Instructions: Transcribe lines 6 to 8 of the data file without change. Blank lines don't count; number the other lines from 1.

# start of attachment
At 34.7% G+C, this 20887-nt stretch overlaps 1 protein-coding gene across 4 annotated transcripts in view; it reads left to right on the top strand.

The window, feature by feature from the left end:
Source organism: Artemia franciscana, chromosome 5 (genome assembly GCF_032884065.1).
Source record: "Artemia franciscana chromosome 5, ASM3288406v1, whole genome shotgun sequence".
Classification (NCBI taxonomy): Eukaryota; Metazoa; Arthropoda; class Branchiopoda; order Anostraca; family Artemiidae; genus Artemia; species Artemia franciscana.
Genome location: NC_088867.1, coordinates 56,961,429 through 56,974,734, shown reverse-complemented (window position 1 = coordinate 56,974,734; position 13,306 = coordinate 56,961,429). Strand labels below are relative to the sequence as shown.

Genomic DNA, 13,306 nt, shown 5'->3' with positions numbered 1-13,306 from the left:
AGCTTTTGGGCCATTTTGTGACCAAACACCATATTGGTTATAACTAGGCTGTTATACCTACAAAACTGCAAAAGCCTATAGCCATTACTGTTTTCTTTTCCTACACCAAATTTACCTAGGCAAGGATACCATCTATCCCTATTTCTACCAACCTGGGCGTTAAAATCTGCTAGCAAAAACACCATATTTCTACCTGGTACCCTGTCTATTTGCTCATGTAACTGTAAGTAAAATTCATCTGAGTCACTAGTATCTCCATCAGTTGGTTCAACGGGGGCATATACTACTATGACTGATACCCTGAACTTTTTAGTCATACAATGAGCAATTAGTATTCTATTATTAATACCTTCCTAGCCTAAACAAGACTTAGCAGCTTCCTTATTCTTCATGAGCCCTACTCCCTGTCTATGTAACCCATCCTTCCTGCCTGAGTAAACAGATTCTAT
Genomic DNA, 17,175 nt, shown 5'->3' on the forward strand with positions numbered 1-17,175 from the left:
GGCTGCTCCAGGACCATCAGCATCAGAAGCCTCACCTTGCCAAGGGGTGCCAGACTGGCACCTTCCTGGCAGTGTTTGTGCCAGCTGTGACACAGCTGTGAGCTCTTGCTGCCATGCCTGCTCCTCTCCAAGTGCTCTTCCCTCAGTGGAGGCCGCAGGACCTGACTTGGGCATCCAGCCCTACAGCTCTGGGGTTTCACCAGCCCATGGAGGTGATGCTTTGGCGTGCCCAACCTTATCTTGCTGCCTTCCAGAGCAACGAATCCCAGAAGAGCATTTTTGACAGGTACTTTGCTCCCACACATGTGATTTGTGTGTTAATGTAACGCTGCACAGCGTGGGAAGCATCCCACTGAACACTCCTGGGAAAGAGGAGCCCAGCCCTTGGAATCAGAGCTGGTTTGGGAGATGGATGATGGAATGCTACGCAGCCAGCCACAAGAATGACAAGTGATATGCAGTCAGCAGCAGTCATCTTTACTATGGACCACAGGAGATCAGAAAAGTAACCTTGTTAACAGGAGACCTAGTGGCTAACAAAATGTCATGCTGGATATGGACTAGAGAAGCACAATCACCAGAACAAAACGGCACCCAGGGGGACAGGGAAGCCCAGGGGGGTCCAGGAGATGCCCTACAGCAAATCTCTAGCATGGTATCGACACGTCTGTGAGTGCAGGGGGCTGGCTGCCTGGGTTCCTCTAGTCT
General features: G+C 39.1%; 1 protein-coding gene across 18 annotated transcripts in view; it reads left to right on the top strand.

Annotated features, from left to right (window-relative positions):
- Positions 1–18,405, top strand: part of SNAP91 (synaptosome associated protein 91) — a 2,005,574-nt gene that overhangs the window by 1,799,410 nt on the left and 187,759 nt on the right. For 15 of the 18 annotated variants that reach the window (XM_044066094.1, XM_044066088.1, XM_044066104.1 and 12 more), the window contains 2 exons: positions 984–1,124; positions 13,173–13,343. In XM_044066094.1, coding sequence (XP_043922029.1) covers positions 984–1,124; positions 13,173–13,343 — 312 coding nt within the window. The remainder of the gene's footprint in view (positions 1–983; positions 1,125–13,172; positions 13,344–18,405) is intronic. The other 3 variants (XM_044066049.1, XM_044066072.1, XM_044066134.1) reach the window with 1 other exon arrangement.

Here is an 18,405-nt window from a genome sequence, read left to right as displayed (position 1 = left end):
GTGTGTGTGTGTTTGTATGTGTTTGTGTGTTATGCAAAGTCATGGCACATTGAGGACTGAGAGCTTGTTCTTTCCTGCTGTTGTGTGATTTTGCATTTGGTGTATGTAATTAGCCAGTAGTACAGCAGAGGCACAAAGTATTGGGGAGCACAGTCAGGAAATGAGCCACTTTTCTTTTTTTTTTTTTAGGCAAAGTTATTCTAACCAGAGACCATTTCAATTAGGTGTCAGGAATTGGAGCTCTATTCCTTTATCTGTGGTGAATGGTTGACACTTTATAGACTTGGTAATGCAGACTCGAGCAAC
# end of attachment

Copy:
Genome location: NC_088867.1, coordinates 56,961,429 through 56,974,734, shown reverse-complemented (window position 1 = coordinate 56,974,734; position 13,306 = coordinate 56,961,429). Strand labels below are relative to the sequence as shown.

Genomic DNA, 13,306 nt, shown 5'->3' with positions numbered 1-13,306 from the left:
AGCTTTTGGGCCATTTTGTGACCAAACACCATATTGGTTATAACTAGGCTGTTATACCTACAAAACTGCAAAAGCCTATAGCCATTACTGTTTTCTTTTCCTACACCAAATTTACCTAGGCAAGGATACCATCTATCCCTATTTCTACCAACCTGGGCGTTAAAATCTGCTAGCAAAAACACCATATTTCTACCTGGTACCCTGTCTATTTGCTCATGTAACTGTAAGTAAAATTCATCTGAGTCACTAGTATCTCCATCAGTTGGTTCAACGGGGGCATATACTACTATGACTGATACCCTGAACTTTTTAGTCATACAATGAGCAATTAGTATTCTATTATTAATACCTTCCTAGCCTAAACAAGACTTAGCAGCTTCCTTATTCTTCATGAGCCCTACTCCCTGTCTATGTAACCCATCCTTCCTGCCTGAGTAAACAGATTCTAT